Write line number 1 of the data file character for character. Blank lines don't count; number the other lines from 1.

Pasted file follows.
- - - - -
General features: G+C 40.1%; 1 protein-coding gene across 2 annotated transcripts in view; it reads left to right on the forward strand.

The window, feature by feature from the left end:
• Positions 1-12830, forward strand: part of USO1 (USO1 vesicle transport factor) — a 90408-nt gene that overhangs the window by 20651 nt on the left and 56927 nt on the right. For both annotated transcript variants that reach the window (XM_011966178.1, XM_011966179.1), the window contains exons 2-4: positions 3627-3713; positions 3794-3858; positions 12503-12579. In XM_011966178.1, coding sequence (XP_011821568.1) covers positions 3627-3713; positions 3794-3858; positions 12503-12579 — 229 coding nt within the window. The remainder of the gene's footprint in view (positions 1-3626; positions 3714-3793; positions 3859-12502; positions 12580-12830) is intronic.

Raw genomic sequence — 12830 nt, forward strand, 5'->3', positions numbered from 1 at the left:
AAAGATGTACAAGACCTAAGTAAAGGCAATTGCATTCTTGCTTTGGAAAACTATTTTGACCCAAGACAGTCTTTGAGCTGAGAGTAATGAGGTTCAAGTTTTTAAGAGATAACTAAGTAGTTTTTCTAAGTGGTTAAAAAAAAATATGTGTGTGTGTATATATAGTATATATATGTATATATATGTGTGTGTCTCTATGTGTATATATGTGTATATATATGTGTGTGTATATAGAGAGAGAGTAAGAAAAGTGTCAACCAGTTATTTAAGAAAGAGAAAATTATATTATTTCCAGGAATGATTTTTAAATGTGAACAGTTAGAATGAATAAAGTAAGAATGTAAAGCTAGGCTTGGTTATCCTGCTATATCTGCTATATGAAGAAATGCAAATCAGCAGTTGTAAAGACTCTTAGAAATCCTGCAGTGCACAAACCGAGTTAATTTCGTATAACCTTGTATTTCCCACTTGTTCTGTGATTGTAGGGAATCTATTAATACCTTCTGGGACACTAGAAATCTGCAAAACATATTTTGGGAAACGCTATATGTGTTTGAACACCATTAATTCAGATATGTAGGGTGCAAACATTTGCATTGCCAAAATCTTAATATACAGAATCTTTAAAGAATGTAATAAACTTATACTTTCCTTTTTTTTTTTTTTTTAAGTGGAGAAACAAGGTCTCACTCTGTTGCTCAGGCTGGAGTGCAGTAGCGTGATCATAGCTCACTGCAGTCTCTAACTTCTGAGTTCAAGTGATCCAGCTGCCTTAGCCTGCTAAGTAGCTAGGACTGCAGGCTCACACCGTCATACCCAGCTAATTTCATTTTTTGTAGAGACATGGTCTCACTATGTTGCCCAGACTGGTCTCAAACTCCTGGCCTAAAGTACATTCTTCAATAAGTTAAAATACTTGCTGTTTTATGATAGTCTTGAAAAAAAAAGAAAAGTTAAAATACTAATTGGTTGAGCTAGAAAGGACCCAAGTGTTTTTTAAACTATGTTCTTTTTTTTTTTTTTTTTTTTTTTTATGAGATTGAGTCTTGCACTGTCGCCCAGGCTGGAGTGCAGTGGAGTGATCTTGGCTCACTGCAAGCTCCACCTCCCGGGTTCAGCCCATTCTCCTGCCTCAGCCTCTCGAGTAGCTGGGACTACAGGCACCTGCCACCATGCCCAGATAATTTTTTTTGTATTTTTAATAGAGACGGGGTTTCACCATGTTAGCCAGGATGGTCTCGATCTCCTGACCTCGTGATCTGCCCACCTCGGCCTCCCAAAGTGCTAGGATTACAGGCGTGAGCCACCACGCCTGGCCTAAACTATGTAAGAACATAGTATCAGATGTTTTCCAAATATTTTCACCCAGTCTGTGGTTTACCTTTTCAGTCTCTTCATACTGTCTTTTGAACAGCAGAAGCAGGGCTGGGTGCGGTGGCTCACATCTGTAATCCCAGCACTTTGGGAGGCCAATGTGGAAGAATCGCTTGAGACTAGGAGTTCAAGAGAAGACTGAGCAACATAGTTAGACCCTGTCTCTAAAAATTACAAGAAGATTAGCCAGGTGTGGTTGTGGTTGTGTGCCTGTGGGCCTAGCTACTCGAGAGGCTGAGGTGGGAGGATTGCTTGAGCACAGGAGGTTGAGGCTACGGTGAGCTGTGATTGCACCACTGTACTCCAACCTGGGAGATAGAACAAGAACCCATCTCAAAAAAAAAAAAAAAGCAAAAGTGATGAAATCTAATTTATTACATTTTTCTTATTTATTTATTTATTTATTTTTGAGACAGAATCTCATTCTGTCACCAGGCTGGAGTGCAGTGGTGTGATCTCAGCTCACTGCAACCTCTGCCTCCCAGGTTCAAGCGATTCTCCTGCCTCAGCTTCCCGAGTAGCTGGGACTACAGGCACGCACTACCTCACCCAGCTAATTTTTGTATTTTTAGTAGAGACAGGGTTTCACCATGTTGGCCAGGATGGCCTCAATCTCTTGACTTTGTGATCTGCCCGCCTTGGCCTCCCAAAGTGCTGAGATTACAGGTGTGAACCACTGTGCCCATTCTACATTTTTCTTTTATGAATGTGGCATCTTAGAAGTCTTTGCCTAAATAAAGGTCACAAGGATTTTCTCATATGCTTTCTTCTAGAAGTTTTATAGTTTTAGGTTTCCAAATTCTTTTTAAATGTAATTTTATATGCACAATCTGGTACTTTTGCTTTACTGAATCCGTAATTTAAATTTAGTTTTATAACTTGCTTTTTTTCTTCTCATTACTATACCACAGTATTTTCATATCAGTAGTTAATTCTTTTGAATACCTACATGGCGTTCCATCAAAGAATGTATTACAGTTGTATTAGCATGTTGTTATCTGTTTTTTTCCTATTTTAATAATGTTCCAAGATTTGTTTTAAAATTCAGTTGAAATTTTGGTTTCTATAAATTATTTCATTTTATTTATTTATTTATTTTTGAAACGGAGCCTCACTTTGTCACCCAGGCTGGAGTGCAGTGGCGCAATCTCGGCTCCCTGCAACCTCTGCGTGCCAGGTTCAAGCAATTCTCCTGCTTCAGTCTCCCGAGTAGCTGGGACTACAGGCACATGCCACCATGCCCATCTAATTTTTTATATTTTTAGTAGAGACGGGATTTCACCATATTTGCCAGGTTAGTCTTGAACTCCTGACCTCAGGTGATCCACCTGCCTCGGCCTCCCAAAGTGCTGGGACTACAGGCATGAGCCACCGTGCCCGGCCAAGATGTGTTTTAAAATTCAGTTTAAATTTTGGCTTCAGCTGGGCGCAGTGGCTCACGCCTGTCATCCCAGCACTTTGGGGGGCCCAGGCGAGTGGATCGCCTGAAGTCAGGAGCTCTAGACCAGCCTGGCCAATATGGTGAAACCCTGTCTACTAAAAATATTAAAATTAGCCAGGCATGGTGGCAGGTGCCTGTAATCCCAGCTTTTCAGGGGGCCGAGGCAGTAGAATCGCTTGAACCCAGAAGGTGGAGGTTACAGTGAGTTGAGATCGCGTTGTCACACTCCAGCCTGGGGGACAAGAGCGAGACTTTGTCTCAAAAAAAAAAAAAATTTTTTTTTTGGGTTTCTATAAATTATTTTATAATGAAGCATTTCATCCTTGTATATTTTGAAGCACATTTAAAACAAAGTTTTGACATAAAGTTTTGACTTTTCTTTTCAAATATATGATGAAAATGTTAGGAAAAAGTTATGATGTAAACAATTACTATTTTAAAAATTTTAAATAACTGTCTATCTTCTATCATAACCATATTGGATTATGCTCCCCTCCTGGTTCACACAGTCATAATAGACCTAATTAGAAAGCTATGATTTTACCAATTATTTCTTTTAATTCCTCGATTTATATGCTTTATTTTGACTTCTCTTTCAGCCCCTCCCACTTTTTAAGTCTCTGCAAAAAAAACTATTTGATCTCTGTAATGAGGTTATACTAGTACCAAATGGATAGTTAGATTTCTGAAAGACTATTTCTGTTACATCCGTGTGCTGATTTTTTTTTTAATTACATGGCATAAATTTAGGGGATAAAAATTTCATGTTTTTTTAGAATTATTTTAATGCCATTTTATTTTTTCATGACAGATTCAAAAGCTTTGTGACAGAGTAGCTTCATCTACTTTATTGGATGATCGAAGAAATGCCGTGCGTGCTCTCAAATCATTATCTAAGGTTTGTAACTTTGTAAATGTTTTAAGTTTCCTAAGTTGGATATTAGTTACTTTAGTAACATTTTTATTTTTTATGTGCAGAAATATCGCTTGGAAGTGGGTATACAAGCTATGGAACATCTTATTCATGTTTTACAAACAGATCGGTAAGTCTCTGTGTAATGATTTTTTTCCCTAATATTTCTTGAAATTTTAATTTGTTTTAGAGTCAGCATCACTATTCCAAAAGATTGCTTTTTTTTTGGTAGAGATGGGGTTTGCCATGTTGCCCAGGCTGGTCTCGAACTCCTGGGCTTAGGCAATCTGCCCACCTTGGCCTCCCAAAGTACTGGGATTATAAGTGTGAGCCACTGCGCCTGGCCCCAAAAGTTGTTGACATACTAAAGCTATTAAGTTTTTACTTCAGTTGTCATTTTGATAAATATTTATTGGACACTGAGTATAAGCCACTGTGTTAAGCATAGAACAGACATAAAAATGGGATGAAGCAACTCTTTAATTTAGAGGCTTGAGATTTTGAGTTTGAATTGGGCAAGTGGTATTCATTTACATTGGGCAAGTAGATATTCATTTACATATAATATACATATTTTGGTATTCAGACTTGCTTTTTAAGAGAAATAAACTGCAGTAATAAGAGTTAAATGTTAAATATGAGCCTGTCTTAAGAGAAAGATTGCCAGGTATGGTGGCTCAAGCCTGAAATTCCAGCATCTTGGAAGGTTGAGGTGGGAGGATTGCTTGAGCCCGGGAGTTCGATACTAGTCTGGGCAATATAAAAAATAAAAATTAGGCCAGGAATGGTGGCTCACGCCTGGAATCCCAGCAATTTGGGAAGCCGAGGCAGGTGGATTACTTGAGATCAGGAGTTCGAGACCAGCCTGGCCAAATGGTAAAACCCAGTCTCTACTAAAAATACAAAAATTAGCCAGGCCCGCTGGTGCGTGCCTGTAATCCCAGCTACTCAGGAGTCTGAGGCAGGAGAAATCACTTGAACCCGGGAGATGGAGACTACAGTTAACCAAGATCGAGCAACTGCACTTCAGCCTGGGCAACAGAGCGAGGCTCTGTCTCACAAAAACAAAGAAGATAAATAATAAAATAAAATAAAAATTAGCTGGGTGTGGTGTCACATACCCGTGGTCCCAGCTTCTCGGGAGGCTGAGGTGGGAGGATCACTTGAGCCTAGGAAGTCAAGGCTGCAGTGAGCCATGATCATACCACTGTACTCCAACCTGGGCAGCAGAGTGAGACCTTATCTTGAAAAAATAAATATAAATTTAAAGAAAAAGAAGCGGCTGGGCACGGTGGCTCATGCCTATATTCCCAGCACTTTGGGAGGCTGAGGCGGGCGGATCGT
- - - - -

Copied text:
General features: G+C 40.1%; 1 protein-coding gene across 2 annotated transcripts in view; it reads left to right on the forward strand.